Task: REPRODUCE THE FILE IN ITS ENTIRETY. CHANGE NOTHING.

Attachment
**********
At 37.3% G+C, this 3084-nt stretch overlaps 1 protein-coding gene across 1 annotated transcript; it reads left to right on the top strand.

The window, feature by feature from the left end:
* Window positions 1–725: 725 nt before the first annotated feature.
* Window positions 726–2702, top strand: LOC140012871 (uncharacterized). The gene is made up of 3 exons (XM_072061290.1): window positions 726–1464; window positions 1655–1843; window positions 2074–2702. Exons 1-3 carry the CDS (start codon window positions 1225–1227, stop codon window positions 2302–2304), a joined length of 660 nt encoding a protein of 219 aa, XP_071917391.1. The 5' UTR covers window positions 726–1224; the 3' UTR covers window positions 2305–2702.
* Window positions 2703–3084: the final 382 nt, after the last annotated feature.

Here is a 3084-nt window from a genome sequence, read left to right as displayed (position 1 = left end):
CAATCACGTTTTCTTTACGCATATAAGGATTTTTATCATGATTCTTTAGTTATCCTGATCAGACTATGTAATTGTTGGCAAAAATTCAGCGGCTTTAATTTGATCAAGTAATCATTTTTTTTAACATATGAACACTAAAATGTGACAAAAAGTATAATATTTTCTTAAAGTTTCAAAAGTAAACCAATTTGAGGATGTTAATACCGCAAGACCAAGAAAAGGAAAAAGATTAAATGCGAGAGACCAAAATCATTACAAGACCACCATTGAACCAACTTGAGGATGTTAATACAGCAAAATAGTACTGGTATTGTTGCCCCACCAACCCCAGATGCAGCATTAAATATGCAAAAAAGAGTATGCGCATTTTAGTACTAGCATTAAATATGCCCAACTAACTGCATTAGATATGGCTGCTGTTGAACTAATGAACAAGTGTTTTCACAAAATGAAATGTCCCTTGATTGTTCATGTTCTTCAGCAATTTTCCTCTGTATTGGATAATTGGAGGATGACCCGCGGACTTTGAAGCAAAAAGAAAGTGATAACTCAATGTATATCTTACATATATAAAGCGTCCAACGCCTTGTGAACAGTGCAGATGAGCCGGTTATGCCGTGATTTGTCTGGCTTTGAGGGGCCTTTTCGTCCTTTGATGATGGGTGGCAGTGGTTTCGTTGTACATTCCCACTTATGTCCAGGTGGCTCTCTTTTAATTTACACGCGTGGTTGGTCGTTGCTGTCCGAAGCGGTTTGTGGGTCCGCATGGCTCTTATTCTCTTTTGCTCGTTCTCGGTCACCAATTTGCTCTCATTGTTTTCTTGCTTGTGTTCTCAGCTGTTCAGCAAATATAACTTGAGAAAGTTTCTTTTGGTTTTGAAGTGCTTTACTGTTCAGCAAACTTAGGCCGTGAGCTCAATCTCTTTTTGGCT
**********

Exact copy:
At 37.3% G+C, this 3084-nt stretch overlaps 1 protein-coding gene across 1 annotated transcript; it reads left to right on the top strand.

The window, feature by feature from the left end:
* Window positions 1–725: 725 nt before the first annotated feature.
* Window positions 726–2702, top strand: LOC140012871 (uncharacterized). The gene is made up of 3 exons (XM_072061290.1): window positions 726–1464; window positions 1655–1843; window positions 2074–2702. Exons 1-3 carry the CDS (start codon window positions 1225–1227, stop codon window positions 2302–2304), a joined length of 660 nt encoding a protein of 219 aa, XP_071917391.1. The 5' UTR covers window positions 726–1224; the 3' UTR covers window positions 2305–2702.
* Window positions 2703–3084: the final 382 nt, after the last annotated feature.

Here is a 3084-nt window from a genome sequence, read left to right as displayed (position 1 = left end):
CAATCACGTTTTCTTTACGCATATAAGGATTTTTATCATGATTCTTTAGTTATCCTGATCAGACTATGTAATTGTTGGCAAAAATTCAGCGGCTTTAATTTGATCAAGTAATCATTTTTTTTAACATATGAACACTAAAATGTGACAAAAAGTATAATATTTTCTTAAAGTTTCAAAAGTAAACCAATTTGAGGATGTTAATACCGCAAGACCAAGAAAAGGAAAAAGATTAAATGCGAGAGACCAAAATCATTACAAGACCACCATTGAACCAACTTGAGGATGTTAATACAGCAAAATAGTACTGGTATTGTTGCCCCACCAACCCCAGATGCAGCATTAAATATGCAAAAAAGAGTATGCGCATTTTAGTACTAGCATTAAATATGCCCAACTAACTGCATTAGATATGGCTGCTGTTGAACTAATGAACAAGTGTTTTCACAAAATGAAATGTCCCTTGATTGTTCATGTTCTTCAGCAATTTTCCTCTGTATTGGATAATTGGAGGATGACCCGCGGACTTTGAAGCAAAAAGAAAGTGATAACTCAATGTATATCTTACATATATAAAGCGTCCAACGCCTTGTGAACAGTGCAGATGAGCCGGTTATGCCGTGATTTGTCTGGCTTTGAGGGGCCTTTTCGTCCTTTGATGATGGGTGGCAGTGGTTTCGTTGTACATTCCCACTTATGTCCAGGTGGCTCTCTTTTAATTTACACGCGTGGTTGGTCGTTGCTGTCCGAAGCGGTTTGTGGGTCCGCATGGCTCTTATTCTCTTTTGCTCGTTCTCGGTCACCAATTTGCTCTCATTGTTTTCTTGCTTGTGTTCTCAGCTGTTCAGCAAATATAACTTGAGAAAGTTTCTTTTGGTTTTGAAGTGCTTTACTGTTCAGCAAACTTAGGCCGTGAGCTCAATCTCTTTTTGGCT